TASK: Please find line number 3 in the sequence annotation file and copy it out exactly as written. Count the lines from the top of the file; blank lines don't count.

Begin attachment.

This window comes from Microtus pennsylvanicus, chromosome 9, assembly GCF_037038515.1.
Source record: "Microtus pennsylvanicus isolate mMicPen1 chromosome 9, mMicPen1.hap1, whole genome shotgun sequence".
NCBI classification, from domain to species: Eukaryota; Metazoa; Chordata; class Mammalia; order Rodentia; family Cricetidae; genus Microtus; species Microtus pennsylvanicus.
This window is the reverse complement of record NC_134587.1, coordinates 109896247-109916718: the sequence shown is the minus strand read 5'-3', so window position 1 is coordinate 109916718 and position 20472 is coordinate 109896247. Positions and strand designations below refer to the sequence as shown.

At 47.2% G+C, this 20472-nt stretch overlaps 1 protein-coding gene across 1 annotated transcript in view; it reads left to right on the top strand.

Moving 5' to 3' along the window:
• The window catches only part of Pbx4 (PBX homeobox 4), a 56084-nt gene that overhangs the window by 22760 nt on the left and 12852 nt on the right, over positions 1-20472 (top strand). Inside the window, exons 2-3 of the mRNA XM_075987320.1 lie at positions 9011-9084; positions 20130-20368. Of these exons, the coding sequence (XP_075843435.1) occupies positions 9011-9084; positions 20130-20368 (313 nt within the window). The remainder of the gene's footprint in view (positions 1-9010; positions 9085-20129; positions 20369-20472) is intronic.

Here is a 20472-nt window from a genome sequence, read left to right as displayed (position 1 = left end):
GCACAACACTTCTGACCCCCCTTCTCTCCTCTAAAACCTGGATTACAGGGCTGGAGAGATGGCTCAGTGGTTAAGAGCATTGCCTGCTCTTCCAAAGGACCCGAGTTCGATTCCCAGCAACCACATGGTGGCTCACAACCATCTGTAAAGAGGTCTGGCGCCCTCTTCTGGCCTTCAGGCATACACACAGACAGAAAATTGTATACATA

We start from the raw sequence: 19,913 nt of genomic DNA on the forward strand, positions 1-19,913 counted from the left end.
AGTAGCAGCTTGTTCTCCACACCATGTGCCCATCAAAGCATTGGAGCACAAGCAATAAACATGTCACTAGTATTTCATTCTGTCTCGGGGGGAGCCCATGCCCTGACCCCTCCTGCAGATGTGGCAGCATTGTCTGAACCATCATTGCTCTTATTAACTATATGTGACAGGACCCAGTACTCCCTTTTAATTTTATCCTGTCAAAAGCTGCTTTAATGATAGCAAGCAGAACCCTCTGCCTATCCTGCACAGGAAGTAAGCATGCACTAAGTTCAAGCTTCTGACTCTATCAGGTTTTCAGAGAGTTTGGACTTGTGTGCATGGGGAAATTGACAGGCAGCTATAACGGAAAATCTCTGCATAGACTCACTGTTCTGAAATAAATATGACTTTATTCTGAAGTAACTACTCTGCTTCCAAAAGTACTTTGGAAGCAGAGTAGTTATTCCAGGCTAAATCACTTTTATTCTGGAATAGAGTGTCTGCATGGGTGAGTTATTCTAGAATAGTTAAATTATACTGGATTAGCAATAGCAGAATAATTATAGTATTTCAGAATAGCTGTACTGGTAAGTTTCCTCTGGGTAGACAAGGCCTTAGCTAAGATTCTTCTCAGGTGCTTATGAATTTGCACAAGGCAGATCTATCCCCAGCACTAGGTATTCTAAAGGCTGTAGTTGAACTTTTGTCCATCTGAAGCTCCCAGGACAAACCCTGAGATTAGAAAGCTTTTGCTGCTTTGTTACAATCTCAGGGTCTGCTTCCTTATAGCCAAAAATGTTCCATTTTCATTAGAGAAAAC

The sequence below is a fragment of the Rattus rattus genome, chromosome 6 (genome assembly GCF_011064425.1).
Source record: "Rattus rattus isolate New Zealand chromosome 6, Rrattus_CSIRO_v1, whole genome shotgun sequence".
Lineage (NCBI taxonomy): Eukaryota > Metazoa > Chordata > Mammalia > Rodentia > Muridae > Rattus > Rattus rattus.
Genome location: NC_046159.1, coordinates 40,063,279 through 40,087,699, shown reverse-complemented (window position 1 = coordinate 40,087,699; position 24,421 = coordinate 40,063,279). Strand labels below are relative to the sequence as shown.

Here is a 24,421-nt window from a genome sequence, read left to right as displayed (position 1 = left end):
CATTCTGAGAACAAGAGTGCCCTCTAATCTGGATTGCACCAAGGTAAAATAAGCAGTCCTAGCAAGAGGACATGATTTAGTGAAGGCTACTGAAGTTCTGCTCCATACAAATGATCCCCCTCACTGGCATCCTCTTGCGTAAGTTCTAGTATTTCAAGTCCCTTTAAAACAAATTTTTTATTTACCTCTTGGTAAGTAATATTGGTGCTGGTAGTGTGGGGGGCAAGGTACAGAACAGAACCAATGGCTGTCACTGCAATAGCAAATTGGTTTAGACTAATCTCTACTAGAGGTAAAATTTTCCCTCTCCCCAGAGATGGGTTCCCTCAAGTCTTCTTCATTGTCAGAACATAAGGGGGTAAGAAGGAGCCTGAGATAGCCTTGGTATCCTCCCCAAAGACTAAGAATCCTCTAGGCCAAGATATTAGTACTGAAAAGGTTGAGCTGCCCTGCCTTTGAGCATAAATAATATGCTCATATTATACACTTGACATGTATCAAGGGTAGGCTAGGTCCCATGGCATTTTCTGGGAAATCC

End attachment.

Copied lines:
NCBI classification, from domain to species: Eukaryota; Metazoa; Chordata; class Mammalia; order Rodentia; family Cricetidae; genus Microtus; species Microtus pennsylvanicus.